The “squat” exercise is widely used by weightlifters and most athletes. It is also very good for non-athletes if it is done properly. It can even be done at home.


*First of all, stand with your feet slightly more than hip-width apart, toes out slightly, knees aligned over top of your feet. For more resistance, you can hold small weights in your hands at your sides (see picture #1).

*Keeping your pelvis in a neutral position, push your chest forward and make a small dish-shaped concave curve in your lower back.

*Maintaining this posture, look straight ahead and lower your body as if sitting back into a chair. Keep your heels on the floor and pressure on your feet evenly distributed through your entire foot. Lower until your knees almost reach ninety degrees (see picture #2). Don’t go below this level, as it is hard on your knees.

*Drive back up to the starting position (picture #1) using your gluteal and quadricep muscles. Keep your heels on the floor the entire time.

*Slowly but repetitively do this motion until your legs and hips become fatigued. If you are holding weights in your hands as well, use a weight that will still allow you to do 12-15 repetitions. Repeat this entire process two or three times.


Treat the “Cause” of Your Problem, Not the “Symptoms”

In a chiropractic clinic, we see people with all sorts of problems. A typical day includes seeing patients who have problems with one or more joints, nerves, muscles, ligaments, tendons and, bursae. The number of different ways people have discovered to injure themselves is quite mind-boggling.


However, the thing that still surprises me the most is that many of the new patients entering our office are only looking for relief of their pain or other symptoms. Especially if the pain is interfering with whatever it is they like to do the most (such as golfing). A majority of them have tried the typically prescribed drugs (medications such as anti-inflammatories, muscle relaxers, pain-killers and even valium) without any long-term relief. They have still not realized that if the treatment or medication they were given previously only addressed the “symptoms” of the problem (inflammation, pain, muscle spasm). It was no wonder that these symptoms simply returned once the treatment or medication was discontinued. Frustrated, these new patients enter my office hoping that I will have a simple solution that will allow them to return to their pain-free lifestyle as soon as possible. It is at this point that i have to make them realize that they have to treat the “cause” of your problem, not the “symptoms”.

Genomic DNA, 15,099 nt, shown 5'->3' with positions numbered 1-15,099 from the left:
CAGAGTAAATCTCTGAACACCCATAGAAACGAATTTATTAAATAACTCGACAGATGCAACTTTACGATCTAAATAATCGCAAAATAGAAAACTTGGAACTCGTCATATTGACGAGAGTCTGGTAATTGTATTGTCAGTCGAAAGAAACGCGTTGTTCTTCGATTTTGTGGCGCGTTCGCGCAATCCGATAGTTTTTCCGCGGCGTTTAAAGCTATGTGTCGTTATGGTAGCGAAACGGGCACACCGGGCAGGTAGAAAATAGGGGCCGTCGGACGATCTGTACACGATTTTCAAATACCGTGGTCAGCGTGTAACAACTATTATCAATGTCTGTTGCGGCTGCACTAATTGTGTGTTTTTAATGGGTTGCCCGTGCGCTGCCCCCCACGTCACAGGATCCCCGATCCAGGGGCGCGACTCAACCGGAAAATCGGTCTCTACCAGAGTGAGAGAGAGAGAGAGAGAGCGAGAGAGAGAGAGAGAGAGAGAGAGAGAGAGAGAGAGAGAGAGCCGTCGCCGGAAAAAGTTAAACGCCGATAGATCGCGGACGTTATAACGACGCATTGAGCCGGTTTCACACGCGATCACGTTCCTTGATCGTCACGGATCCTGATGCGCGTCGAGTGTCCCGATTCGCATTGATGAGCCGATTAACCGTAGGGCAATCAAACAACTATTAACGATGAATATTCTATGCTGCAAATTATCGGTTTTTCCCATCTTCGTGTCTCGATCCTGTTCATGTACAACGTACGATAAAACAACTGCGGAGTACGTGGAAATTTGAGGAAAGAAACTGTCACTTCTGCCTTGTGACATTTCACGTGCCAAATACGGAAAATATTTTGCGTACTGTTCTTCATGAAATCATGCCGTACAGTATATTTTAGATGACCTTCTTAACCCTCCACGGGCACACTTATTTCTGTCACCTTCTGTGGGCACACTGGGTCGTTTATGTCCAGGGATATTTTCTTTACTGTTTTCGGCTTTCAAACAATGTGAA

Often to their disappointment, I have to inform them that rarely is there a “quick-fix” for any problem. If that doesn’t upset them, they usually are once I tell them that it is more important to identify and treat the actual cause of their problem than it is to temporarily relieve the pain or symptoms. That is the goal in our office. Instead of trying to find a new and quick way of eliminating their pain, we find out what needs to be treated in order to correct the actual problem. As well, we need to identify what needs to be changed in their lifestyle to prevent the problem from coming back. I will try to give you a couple of examples:


1) You have headaches. Tylenol relieves them but they keep coming back. Instead of wondering what pill to try next, consider the following:

-Have you tried to identify exactly what is causing the headaches or have just been trying to eliminate the pain?

-Is your poor posture putting physical stress on your neck joints and muscles, causing headaches?